Physiologist and president of The Wells Performance Group, author of the bestsellers Superbodies, The Ripple Effect and The Focus Effect.
Though body and mind are typically thought of as being separate, it’s helpful to consider them as a unit because they work together. For your mind to be engaged, your body needs to be energized.
There is a growing body of research showing that physical activity improves brain function and facilitates learning, creativity and problem-solving, among other key functions. Even simple movements such as walking get you physically energized and open up the possibility of creating beta-wave activity in the brain, which is reflective of the brain state you need to be in if you have to work at a task or perform an action that requires your concentration.
- Exercise has been shown to improve mental tasks to such a degree that one study found exercising before class improved children’s math scores by one whole grade (e.g. from a B to an A).
- This improvement in cognitive ability is associated with structural changes in the brain. Research has shown that people who exercise regularly experience an improvement in regions of the brain responsible for attention control, cognitive control and response resolution.
- Doing light exercise such as walking has been shown to improve creativity, boost energy levels and enhance various aspects of mental performance.
As Friedrich Nietzsche said, “All truly great thoughts are conceived while walking.”
Steve Jobs famously believed as much. I read Walter Isaacson’s biography of the Apple co-founder and was really struck by the idea of never doing a meeting sitting down. Jobs would take people on a walk around the Apple campus rather than sit at a meeting table. It was in moving meetings that he and his team came up with the ideas for the iPod, iPhone and iPad.
If you think about our traditional approach to work, we are doing exactly the opposite. We sit down, our brains shut off, and then we think, learn, create and analyze. If you have ever sat down all day working on a project, you’ve experienced the effect of your brain not working optimally. Your brain just can’t function at a high level without some physical activity. When you sit for long stretches of time, you impair your brain’s capacity.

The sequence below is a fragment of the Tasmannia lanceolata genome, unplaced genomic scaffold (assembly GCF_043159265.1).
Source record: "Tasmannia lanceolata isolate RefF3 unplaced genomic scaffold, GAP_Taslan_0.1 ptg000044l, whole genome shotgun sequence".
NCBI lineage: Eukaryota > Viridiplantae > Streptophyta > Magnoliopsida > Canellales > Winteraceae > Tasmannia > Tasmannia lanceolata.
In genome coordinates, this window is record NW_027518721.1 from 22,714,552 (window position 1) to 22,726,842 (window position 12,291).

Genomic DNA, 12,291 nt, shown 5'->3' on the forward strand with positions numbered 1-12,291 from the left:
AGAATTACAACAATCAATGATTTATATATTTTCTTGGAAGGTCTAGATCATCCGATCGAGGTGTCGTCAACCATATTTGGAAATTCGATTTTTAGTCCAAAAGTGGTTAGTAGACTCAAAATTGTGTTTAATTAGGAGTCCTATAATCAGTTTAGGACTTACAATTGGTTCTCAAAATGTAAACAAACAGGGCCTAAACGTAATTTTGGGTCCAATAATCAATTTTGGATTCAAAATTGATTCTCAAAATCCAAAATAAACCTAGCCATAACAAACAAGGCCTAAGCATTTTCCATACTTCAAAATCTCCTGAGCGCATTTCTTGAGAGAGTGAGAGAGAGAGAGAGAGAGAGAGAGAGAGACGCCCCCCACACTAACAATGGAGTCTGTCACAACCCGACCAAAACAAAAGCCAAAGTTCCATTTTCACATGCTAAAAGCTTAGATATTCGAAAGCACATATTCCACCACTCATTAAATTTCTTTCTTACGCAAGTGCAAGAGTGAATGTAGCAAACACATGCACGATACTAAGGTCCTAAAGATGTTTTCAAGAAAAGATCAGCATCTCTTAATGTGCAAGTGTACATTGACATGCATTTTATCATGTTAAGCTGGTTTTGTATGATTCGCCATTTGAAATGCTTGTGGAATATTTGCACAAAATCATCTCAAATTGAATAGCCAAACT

What your brain needs for optimal functioning is a mix of movement and mental activation. In particular, you can keep your brain alert and energized by giving your body a steady stream of micromovements throughout the day.
Here’s a little experiment I did that illustrates my point. It’s one you can try, especially if you have a Fitbit, Apple Watch or other wearable device to track your activity.
One day, I did a morning workout and then sat at my desk for the entire workday. When I got home, I was exhausted. I could hardly function. I was not a good parent or partner. I was a zombie.
The next day, I got up and did just a bit of exercise. Then, instead of sitting at my desk all day, I sprinkled in short bursts of physical activity – a little Warrior Pose, 20 air squats, some wrist curls. Micromovements.
I felt fantastic all day. And when I got home at night, I wasn’t stressed and had loads of energy for my family. I didn’t burn as many calories, but my life was 10 times better.
Think of it as microdosing – on movement, not hallucinogens. You will find it makes a huge difference to your attention, creativity and execution.
As little as 15 minutes of exercise improves mental performance, so add this to your day before important tasks that you have to do. If you have an important thinking-related task to do during the day – for example a presentation, a major meeting or an exam – try to take a few minutes to do some light exercise before the event.
If you need to solve a problem, block off some time to get focused and make sure that you walk, stretch or lift some weights in the hour before you settle in to take on the challenge.
Exercise will increase the flow of oxygen and nutrients to the brain and improve your mental performance. It might seem like you’re taking too much time away from the task, but the physiology says that you’ll perform better and get healthier at the same time.
Try these protocols during the workday and see how they help you get more done more easily. Let me know how it worked for you via my website www.drgregwells.com, on Twitter @drgregwells or on LinkedIn.
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